Additionally, reduced economic activity in the U.S. has led to reductions in government taxes that help to fund public transportation. Some public transit systems even rely on taxes that are up for vote for renewal during this election year. If the elections are postponed, these systems will have to find funding elsewhere.

There are more costs that public transit systems face associated with the coronavirus that you might not have considered. Trains, buses and other public transit methods must be cleaned more quickly and more thoroughly than ever before. Public transit systems in the U.S. are operating at 10 percent capacity, with fewer workers and scaled-back schedules. Many fear, too, that using public transit systems could lead to the spread of coronavirus, and therefore avoid them altogether.

Employees must be given protective gear which can be expensive and hard to come by for public transit agencies. Some public transit agencies have even made the tough decision to no longer collect fares from its riders to protect the public health. Finally, public transit agencies have had to hire emergency staff to cover staff who are not working due to coronavirus.

Cutting rides is not the answer for these embattled public transit agencies, either. Many of them have had to add more rides and service in order to provide enough vehicles so that riders can maintain six feet of social distance among them. The elderly and disabled passengers still rely on public transit to get to health care professionals they must continue to see for urgent health care needs.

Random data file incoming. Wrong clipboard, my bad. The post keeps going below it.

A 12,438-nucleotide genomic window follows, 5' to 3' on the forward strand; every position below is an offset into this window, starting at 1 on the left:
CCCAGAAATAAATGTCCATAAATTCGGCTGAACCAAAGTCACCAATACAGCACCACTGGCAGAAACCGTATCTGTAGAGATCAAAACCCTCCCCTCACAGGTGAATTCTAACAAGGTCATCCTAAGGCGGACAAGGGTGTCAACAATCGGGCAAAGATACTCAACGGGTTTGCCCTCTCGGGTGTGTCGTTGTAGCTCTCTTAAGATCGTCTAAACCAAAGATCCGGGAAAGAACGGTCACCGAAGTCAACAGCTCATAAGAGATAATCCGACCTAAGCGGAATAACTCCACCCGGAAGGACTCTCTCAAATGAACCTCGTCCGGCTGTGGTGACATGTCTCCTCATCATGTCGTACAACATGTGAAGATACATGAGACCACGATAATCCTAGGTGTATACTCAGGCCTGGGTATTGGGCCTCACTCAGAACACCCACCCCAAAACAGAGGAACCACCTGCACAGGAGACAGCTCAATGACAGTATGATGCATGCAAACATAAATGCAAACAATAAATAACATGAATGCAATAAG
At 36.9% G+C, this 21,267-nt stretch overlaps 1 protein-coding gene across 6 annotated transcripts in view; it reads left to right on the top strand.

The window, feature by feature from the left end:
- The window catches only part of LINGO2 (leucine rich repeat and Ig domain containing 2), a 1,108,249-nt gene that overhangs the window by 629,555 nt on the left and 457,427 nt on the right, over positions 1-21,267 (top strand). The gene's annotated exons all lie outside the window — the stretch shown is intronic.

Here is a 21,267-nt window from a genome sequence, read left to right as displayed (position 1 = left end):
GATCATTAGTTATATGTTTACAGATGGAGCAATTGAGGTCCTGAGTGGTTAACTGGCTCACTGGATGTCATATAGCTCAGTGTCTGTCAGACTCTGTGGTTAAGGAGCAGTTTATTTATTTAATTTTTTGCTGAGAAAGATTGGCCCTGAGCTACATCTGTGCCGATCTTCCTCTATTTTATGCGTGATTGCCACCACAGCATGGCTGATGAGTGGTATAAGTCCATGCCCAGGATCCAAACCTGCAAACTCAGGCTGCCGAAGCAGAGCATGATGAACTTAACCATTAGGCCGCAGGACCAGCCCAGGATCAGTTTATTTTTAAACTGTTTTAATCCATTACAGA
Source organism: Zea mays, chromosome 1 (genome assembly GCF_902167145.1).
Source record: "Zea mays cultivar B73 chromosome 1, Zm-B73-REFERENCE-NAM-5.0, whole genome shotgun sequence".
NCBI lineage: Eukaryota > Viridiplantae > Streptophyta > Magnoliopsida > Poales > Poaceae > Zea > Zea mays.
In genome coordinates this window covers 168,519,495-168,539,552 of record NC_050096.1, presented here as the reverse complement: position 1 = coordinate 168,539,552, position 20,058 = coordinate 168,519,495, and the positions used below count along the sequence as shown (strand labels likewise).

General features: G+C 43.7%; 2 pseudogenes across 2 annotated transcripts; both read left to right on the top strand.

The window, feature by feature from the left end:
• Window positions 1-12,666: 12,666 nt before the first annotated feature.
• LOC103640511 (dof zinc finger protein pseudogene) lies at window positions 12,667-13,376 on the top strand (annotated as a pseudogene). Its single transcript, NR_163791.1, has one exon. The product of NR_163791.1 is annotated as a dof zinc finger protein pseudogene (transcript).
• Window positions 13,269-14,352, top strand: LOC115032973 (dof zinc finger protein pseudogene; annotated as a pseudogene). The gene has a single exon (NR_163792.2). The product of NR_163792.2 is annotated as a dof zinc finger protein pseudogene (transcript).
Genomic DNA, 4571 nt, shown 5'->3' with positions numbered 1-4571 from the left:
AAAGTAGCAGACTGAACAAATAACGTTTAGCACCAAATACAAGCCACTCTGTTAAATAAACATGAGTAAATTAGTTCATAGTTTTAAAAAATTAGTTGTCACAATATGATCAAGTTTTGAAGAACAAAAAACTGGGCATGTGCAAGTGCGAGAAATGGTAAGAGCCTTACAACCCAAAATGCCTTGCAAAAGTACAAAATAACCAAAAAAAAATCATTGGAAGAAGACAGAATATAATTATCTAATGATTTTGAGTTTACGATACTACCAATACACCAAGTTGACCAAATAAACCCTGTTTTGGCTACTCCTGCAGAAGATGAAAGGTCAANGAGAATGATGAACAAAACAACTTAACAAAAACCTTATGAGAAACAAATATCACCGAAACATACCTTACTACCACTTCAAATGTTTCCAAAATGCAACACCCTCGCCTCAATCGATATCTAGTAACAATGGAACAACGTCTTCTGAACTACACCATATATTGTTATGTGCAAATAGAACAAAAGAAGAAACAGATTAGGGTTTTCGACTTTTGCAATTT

Big Cities Hit Hardest

Public transit agencies in the U.S.’s largest cities are being hit the hardest by COVID-19’s effects. For example:

  • New York City’ssubway ridership is down 87 percent from its numbers of a year ago, as of March 2020. Additionally, 1100 employees of New York’s MTA tested positive for COVID-19, with 33 succumbing to the illness.
  • New JerseyTransit’sridership has decreased by 90 percent from year-ago figures
  • Bay Area Rapid Transit ridership is down by 92 percent. It is projected that the agency will lose18 to 39 percent of its sales tax revenue in fiscal year 2020. The city’s Main Metro was shut down completely, and only the 17 busiest bus lines are running.
  • Dallas Area Rapid Transitestimates that it will lose $60 million in sales tax from March 2020 to September 2020. This represents a 19 percent decline from original projections for the time period.